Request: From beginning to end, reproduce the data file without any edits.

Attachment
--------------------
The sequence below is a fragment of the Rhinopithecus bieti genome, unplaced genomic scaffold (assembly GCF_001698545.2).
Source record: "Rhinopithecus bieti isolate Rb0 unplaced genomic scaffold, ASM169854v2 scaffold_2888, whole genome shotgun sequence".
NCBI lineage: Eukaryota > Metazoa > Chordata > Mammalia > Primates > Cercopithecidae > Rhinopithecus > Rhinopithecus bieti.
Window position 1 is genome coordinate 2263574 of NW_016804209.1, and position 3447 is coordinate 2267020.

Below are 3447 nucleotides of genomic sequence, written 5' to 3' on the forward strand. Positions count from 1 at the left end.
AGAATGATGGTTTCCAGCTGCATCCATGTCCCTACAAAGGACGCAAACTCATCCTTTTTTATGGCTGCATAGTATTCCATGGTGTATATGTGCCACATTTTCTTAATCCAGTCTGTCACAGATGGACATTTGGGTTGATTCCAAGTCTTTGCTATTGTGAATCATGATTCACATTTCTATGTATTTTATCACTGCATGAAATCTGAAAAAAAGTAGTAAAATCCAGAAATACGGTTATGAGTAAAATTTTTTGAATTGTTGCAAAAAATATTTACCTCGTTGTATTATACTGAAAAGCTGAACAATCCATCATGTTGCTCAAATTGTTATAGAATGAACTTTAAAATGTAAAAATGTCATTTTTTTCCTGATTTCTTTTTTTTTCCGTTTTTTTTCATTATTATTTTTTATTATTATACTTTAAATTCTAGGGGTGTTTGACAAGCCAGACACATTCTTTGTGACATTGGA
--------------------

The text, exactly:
The sequence below is a fragment of the Rhinopithecus bieti genome, unplaced genomic scaffold (assembly GCF_001698545.2).
Source record: "Rhinopithecus bieti isolate Rb0 unplaced genomic scaffold, ASM169854v2 scaffold_2888, whole genome shotgun sequence".
NCBI lineage: Eukaryota > Metazoa > Chordata > Mammalia > Primates > Cercopithecidae > Rhinopithecus > Rhinopithecus bieti.
Window position 1 is genome coordinate 2263574 of NW_016804209.1, and position 3447 is coordinate 2267020.

Below are 3447 nucleotides of genomic sequence, written 5' to 3' on the forward strand. Positions count from 1 at the left end.
AGAATGATGGTTTCCAGCTGCATCCATGTCCCTACAAAGGACGCAAACTCATCCTTTTTTATGGCTGCATAGTATTCCATGGTGTATATGTGCCACATTTTCTTAATCCAGTCTGTCACAGATGGACATTTGGGTTGATTCCAAGTCTTTGCTATTGTGAATCATGATTCACATTTCTATGTATTTTATCACTGCATGAAATCTGAAAAAAAGTAGTAAAATCCAGAAATACGGTTATGAGTAAAATTTTTTGAATTGTTGCAAAAAATATTTACCTCGTTGTATTATACTGAAAAGCTGAACAATCCATCATGTTGCTCAAATTGTTATAGAATGAACTTTAAAATGTAAAAATGTCATTTTTTTCCTGATTTCTTTTTTTTTCCGTTTTTTTTCATTATTATTTTTTATTATTATACTTTAAATTCTAGGGGTGTTTGACAAGCCAGACACATTCTTTGTGACATTGGA